By Karen E. Thuermer, AJOT

Just back from Transport Logistic 2005 and Europe Air Cargo Forum in Munich, Germany, the American Journal of Transportation reports the event was a success for those doing business in Europe.

Over 1,330 exhibitors from 51 countries ranging from ocean carriers, freight forwarders, trucking companies, airlines, seaports, airports, logistics providers, telematics system providers, rail providers and the like met with customers during the four-day event. Dominated by German transport/logistics providers of all types (as well as a good showing from the Dutch, Belgians, Scandinavians, Russians, and East Europeans), missing were the Americans. In the hall hosting Air Cargo Europe exhibitors, only Houston and Miami airports were present, along with Continental Airlines, World Airways, Polar Air Cargo, and the Boeing Company hailed from the US. Delta Air Logistics found its home at the Sky Team booth shared by its partner airlines. Even British Airways World Cargo and Lufthansa were missing. Yet, carriers and airports from the Middle East, particularly the United Arab Emirates, were widely present. As in the past, Emirates Sky Cargo took the dominant position inside the entrance to Hall 4 of the multi-building exhibition village.

Scores of forums were held within the exhibit halls spanning six buildings, including outdoor displays.

Air Cargo Europe

At Air Cargo Europe, issues regarding security were discussed with Jack Boisen, vice president, Continental Airlines Cargo, chairing the session. In his presentation he outlined the patchy progress of security measures on going in the United States. In a nutshell, he emphasized that government should pay for the cost of added security, not the airlines and not the airline’s customers. “The security chain cannot absorb any more of these costs,” he said.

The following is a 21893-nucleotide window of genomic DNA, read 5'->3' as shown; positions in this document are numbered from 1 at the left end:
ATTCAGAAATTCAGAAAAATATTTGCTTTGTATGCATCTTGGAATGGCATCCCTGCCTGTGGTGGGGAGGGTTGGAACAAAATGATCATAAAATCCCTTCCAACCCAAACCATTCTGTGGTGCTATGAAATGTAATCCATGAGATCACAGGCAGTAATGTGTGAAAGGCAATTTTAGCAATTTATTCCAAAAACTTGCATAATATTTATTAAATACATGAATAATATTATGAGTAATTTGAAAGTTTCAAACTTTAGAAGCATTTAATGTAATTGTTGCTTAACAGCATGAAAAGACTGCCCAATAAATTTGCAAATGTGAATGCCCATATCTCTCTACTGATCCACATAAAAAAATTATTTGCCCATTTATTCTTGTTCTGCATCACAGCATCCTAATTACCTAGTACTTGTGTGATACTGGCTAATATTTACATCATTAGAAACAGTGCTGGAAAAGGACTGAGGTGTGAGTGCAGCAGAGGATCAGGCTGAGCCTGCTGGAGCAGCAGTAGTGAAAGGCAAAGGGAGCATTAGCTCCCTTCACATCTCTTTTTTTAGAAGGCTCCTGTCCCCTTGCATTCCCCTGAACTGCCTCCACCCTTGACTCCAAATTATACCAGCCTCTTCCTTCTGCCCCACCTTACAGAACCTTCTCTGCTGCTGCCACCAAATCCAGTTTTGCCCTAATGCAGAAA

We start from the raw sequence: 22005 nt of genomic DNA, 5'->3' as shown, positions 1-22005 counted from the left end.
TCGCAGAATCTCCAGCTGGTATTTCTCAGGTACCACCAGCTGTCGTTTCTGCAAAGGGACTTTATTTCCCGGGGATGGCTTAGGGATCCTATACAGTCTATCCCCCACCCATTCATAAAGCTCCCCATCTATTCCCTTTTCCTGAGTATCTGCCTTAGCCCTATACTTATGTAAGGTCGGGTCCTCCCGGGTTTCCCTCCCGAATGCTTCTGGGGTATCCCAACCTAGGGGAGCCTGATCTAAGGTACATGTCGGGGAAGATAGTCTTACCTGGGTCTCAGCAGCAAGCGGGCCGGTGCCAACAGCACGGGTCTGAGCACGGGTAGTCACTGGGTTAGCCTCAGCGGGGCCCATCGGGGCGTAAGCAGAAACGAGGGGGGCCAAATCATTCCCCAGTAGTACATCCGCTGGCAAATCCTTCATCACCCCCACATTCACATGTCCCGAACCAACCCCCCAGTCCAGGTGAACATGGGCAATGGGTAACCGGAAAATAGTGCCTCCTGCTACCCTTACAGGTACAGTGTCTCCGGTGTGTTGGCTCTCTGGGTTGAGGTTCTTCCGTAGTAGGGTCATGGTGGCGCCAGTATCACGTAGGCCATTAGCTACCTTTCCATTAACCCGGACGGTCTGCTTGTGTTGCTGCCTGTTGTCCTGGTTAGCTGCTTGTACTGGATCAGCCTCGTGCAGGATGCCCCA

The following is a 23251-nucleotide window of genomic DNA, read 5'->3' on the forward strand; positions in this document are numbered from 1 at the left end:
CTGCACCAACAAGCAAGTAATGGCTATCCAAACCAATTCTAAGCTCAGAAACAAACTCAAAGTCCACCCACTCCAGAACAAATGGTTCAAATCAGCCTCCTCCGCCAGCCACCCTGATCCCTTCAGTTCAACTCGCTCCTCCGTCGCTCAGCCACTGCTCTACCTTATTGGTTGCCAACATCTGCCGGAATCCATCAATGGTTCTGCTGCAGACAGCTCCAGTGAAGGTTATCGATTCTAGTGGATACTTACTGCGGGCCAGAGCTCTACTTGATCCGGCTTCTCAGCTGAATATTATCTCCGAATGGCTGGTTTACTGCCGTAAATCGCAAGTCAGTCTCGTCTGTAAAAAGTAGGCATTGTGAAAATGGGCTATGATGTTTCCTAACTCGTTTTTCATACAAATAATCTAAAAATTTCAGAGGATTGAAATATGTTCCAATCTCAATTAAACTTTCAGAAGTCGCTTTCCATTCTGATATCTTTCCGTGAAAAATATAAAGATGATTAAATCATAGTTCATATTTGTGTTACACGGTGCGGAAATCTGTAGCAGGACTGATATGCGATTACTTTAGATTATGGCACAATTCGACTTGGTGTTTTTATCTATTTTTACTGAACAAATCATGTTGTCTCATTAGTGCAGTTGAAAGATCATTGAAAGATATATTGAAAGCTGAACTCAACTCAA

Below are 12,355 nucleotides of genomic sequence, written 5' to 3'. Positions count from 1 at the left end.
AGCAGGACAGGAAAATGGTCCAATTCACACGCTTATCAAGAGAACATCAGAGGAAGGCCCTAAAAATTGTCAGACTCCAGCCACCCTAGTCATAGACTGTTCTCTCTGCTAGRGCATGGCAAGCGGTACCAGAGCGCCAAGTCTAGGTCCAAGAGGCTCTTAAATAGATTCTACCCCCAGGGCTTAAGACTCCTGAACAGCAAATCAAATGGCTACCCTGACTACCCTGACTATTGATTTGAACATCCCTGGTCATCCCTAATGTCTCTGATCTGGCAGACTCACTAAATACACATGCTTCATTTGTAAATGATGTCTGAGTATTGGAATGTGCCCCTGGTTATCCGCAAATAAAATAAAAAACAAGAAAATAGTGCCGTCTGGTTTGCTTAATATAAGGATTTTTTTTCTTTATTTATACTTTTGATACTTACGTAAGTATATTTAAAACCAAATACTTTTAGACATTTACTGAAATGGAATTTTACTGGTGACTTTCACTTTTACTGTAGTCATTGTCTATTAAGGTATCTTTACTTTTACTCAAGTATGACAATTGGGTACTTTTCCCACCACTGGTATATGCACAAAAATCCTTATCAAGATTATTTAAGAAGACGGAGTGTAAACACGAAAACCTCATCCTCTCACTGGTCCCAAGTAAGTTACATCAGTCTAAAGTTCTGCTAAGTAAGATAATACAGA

Julian Hansen, chairman of TAPA EMEA and responsible for security of freight in transit at Intel Corporate, discussed the issue of freight theft. He pointed out that the annual cost in the U.S. alone for freight theft is $18 billion, with the global cost estimated as being ‘anywhere between $30 billion and $60 billion.”

Among other initiative, his organization has introduced its worldwide Freight Security Requirements Program.

Ron Cesana, project director, outline the benefits of Cargo 2000 that sets in place standards to boost reliability, scheduling and the transparency of all processes in the airfreight sector. This includes all steps of moving freight by air from the consignor to consignee, as well as enhancing customer service at all levels.

During Air Cargo Europe, Swiss WorldCargo and Swissport International, the airport ground services group, signed a global cooperation for a five-year contract covering cargo handling services at 25 major destinations. Among the airports named were Frankfurt, Singapore, Johannesburg, and most of the major US destinations served by Swiss International Air Lines.

The new agreement, which covers the handling of well over 200,000 tones of cargo a year, is an indication of the direction in which collaborations between airlines and their ground handlers are currently developing. Under this trend, local agreements are being increasingly replaced by closer and more extensive partnerships and longer-term contractual models.

“Our new global frame agreement with Swissport International is a landmark development for us in many respects,” said Oliver Evans, Executive Vice President Chief Cargo Officer of Swiss International Air Lines. “With the standardized products and quality levels and the simplified workflows and interfaces it will provide, the new partnership will help us offer our customers the best possible cargo service product at highly competitive rates.”

SkyTeam Cargo chose Air Cargo Europe to launch that alliance’s new Variation Pharma product, which offers a range of products